Better Way to Boost College Going?

Subsidy to bolster health of all high schoolers would do more than extra tuition aid to lift educational outcomes, study finds.
January 16, 2007

Apart from the occasional libertarian or two, little public policy debate remains on the question of whether policy makers need to be doing more to get more Americans to attend and finish college. To the extent there is debate, it usually revolves around which kind of college aid should be emphasized: direct grants, loans, tax benefits, etc. Congressional Democrats and Republicans are scuffling over that issue right now.

But in a new working paper, available through the National Bureau of Economic Research, two economists suggest that if policy makers are really interested in increasing educational attainment by Americans, they should be focusing their attention (and their money) not on bolstering tuition aid but on improving the health of high school students.

In "Estimating Interdependence Between Health and Education in a Dynamic Model," Li Gan, an associate professor of economics at Texas A&M University, and Guan Gong, a professor at Shanghai University of Finance and Economics, argue that a health care subsidy paid directly to all high school graduates "would have a larger impact on educational attainment" than a direct college tuition subsidy.

The bulk of the economists' paper focuses on showing how interconnected individuals' health and education are -- better health begets greater educational attainment, and the better educated are healthier.

The study's bottom line finding, in the authors' words, is that "health plays an extremely important role in determining an individual’s educational attainment. On average, having been sick before the age of 21 decreases [an individual's average educational attainment] by 1.4 years."

To gauge the logical policy implications of their findings, the authors ran two experiments on a pool of 8,000 individuals aimed at assessing the impact of two possible subsidies: a $2,100 per year college tuition subsidy (available to all who attend college) and a $778 a year subsidy for health expenditures made for four years to all 16-year-olds who attend high school. The overall costs of the two subsidies were the same.

The researchers found that the college tuition subsidy, as one might expect, resulted in increased educational attainment, assets and other key attributes of the 8,000 people in the sample. The average highest schooling years completed increased by 0.42 years, from 13.39 to 13.81 years; the mean years in college grew by 0.35 years, from 1.85 to 2.20 years; and the mean value of assets at age 30 increased by 18 percent, from $19,134 to $22,608.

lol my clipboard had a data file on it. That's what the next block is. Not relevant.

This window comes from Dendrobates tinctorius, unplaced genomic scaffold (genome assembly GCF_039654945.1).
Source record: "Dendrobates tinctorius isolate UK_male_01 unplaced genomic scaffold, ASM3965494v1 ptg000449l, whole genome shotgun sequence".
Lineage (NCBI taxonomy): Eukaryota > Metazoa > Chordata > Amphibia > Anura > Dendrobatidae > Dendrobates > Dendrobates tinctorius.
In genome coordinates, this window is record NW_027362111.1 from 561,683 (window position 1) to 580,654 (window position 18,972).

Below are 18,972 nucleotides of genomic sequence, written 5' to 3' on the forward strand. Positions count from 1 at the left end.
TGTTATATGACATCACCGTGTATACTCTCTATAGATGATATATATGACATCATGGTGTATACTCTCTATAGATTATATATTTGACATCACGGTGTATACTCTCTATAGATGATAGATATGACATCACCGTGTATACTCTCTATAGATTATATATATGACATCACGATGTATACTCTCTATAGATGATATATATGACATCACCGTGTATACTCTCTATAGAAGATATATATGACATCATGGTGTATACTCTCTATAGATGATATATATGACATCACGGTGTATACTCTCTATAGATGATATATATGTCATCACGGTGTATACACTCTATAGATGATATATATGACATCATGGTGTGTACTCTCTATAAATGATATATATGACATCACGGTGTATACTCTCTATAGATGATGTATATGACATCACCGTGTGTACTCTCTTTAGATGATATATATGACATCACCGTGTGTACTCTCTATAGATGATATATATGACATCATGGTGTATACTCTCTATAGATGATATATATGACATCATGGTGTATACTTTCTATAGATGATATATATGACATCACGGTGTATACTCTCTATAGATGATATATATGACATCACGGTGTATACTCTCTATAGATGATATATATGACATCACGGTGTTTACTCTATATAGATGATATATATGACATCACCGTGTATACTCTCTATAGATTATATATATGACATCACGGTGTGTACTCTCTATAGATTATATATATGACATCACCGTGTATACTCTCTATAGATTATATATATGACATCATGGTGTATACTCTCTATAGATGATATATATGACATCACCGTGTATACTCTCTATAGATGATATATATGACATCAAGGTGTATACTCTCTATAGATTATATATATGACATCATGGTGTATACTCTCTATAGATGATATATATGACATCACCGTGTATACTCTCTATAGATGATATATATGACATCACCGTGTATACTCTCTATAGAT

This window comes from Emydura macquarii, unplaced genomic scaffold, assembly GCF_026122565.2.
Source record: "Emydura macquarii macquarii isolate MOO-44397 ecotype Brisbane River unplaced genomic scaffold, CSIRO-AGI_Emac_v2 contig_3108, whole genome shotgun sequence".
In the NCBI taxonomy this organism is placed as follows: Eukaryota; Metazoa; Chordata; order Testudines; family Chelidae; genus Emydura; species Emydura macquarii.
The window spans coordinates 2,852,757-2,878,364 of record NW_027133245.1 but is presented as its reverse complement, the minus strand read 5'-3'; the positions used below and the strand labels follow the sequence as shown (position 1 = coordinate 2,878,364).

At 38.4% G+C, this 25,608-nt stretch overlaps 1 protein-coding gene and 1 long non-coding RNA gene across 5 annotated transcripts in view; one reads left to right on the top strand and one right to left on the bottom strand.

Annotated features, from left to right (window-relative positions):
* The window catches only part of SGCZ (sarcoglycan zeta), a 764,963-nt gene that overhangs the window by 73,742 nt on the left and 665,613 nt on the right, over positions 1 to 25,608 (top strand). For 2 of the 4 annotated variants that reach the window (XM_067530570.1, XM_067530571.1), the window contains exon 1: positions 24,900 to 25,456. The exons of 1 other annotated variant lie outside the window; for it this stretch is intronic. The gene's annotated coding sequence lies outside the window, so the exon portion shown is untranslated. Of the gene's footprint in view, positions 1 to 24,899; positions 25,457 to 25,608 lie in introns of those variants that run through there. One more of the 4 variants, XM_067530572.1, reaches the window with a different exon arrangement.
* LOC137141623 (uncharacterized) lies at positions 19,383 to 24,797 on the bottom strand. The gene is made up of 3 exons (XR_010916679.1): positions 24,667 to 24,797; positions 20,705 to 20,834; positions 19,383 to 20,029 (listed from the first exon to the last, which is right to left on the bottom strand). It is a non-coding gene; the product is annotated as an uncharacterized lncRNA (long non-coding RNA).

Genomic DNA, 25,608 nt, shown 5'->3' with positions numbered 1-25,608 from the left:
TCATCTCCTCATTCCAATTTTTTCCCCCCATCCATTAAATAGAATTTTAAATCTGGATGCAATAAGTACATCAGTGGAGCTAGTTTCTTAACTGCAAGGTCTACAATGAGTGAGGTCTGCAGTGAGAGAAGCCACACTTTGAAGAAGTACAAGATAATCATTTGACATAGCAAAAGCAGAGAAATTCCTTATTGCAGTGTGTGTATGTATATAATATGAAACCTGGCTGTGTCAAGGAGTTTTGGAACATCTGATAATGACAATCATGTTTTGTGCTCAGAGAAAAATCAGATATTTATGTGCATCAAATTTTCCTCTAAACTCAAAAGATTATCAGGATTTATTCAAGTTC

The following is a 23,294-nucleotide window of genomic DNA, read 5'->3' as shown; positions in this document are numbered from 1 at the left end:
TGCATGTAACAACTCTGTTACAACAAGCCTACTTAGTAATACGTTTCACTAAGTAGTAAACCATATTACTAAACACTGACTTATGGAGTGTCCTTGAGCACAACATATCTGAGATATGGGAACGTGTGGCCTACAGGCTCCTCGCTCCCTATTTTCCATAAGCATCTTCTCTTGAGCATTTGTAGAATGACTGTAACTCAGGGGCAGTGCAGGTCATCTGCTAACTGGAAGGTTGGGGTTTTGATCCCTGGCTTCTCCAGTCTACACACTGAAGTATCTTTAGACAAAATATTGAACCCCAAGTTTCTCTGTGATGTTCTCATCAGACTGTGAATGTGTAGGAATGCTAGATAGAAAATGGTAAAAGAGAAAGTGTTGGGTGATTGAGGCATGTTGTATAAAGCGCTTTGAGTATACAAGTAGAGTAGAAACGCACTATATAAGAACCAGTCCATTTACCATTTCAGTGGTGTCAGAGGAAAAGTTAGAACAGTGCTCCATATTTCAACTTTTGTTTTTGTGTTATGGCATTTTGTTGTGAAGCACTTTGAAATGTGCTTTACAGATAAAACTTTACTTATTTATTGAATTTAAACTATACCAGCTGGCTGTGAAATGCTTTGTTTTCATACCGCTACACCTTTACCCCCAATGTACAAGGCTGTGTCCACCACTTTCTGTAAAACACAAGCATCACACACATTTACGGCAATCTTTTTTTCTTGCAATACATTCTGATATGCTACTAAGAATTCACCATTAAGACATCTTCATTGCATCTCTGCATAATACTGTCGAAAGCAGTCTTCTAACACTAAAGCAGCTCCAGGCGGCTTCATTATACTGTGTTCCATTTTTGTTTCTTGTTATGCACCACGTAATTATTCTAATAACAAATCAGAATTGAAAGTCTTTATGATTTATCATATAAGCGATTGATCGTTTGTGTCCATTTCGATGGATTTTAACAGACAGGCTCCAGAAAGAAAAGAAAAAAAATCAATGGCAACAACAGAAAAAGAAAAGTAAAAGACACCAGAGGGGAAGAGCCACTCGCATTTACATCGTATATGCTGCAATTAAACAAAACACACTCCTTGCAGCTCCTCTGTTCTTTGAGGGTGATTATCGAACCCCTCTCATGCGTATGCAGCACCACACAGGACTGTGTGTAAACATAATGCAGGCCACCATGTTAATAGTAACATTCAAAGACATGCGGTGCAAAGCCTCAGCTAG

Not everyone gained equally. Of course, only those who attended college earned the tuition benefit. Healthy people -- those who had not experienced "at least one bout of sickness before age 21" -- gained more than those who had. And students considered to have "high ability" in school benefited more than those with "low ability."

Examining the effects of the health subsidy (which could include in-school health services, reimbursement of health expenses, etc., Gan said), the researchers found that it increased the average highest year of schooling by 0.53 years, 0.11 more than the college tuition subsidy did. The mean years spent in college grew by 0.44, 0.09 more than the college tuition subsidy. The mean assets at age 30 were almost identical to those produced by the tuition subsidy.

Yet the effects of the health subsidy are more broadly distributed, with sick people and those with lower skills benefiting, too, the researchers found.

That leads them to conclude: "A health expenditure subsidy conditional on high school attendance would have a larger impact on educational attainment than a direct college tuition subsidy. In particular, a direct college tuition subsidy will favor healthy individuals, especially those who are healthy and have low academic ability, while a high school health expenditure subsidy will favor sick individuals, especially those who are sick and have high academic ability."

Or, to put it more simply, as Gan said in an interview: "Spending on health actually helps education more than spending on tuition assistance itself."


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